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League culture of Southern Hemisphere rugby main reason for World Cup domination

ByJames Gutteridge

Oct 27, 2015

As the Rugby World Cup rumbles on towards its inevitable conclusion, fans of Northern Hemisphere rugby are left ruminating on what could have been and just how it all went so wrong. For the first time in the competition’s history, no Northern hemisphere side made it to the semi-finals.

England and Italy crashed out ignominiously in the group stage while Wales, France and Ireland were comprehensively beaten in the quarters. Only Scotland emerged with any real credit after a shambolic refereeing display denied them a much deserved semi-final spot but, even after such a brave performance, their lack of big game experience was betrayed by the failed lineout that lead to Australia’s winning penalty.

While the inevitable inquests and reviews into the Northern nations’ calamitous campaigns have already begun, talk has largely been of changing coaches, selection policies or individual players with England’s Stuart Lancaster coming in for particular stick after abandoning the attacking philosophy he has nurtured for the past few years in favour of a more robust, defensive attitude.

So far though, very few commentators have spoken out about the most glaring difference between the northern and southern sides; namely the vast gulf in technical skills between players. While New Zealand’s rampaging forwards were offloading with practised ease, time and again we saw the likes of Wales’ Alex Cuthbert run into contact with no intent or ability to make the kind of quick, clever passes or offloads that have led to some truly spectacular tries by the Southern hemisphere sides.

Some have claimed that a big part of why the Southern sides have such a seemingly massive advantage in international rugby is the respective strength and structure of their domestic leagues. While this does not paint the whole picture, it is worth considering that the dominant All Blacks side all play their rugby in Super Rugby, an international club league full of the kind of enterprising and entertaining rugby that characterises their national side.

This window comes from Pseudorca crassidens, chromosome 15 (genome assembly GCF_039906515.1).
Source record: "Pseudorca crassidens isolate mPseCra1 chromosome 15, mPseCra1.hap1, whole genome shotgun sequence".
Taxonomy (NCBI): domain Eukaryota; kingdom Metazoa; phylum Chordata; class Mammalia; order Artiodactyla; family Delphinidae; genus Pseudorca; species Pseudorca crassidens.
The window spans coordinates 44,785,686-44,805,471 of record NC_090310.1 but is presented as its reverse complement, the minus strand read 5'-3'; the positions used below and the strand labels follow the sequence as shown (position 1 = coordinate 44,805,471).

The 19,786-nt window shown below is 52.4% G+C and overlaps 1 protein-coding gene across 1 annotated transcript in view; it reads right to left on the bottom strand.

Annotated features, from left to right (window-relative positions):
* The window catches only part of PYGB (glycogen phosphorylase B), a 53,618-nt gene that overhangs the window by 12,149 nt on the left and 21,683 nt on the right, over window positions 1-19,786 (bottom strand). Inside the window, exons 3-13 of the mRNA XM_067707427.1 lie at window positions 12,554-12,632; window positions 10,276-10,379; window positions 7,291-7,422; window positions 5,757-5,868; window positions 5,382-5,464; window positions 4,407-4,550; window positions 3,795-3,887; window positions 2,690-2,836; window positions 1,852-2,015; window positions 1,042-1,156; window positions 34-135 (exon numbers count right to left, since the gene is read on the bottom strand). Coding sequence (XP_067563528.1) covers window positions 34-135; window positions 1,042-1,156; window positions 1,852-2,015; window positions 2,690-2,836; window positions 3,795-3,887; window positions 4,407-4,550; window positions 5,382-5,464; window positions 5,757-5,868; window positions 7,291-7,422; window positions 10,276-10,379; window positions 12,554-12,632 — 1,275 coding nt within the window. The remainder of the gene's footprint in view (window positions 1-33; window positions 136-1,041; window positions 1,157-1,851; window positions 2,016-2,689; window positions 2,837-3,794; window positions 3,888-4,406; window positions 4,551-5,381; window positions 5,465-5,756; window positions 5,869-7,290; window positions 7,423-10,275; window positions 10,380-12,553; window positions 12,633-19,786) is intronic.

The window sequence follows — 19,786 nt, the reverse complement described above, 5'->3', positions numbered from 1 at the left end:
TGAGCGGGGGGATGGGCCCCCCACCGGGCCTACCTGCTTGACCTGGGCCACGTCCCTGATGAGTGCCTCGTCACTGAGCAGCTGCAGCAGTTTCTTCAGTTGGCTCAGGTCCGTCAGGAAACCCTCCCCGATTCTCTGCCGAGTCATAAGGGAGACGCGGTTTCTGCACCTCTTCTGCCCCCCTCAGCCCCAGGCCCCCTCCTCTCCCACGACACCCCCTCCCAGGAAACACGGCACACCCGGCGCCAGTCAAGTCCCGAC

In stark contrast, while many of the Home Nations players also play their club rugby in the UK, the Premiership, Top14 and the Pro12 lack much of the pace and quality that Super Rugby regularly exposes Southern hemisphere players to. Perhaps the best example of the value of a fiercely competitive club league such as the Pro12 is the stunning improvement that the Argentinian national team has experienced since the introduction of more of their national team to Super Rugby.

As the common argument goes, only by playing against the best can you become one of the best. While other leagues are not without their value, Super Rugby appears to have evolved much more in line with how international rugby is now played while the other club leagues have fallen behind and in the process left Northern hemisphere teams with players whose only exposure to fast-paced, high velocity rugby is when they get to the international stage.

By exposing their players to the kind of rugby they expect their national teams to play, the Southern hemisphere nations gain an instant advantage over their Northern counterparts who are forced to try and change the mind-sets of their players to fit the national coaches’ strategy. This, when coupled with the obvious superiority of the technical skills of the players across the Southern teams, leaves Northern teams at a distinct disadvantage and goes some way to explaining why the Northern teams had such a poor World Cup across the board.

There is no clear answer about how Northern hemisphere teams can close the gap on the South but at some point it will require a concerted effort between the various Northern club leagues and competitions and perhaps a serious re-evaluation of the culture of Northern hemisphere rugby.


Photo courtesy of Alastair Massey 

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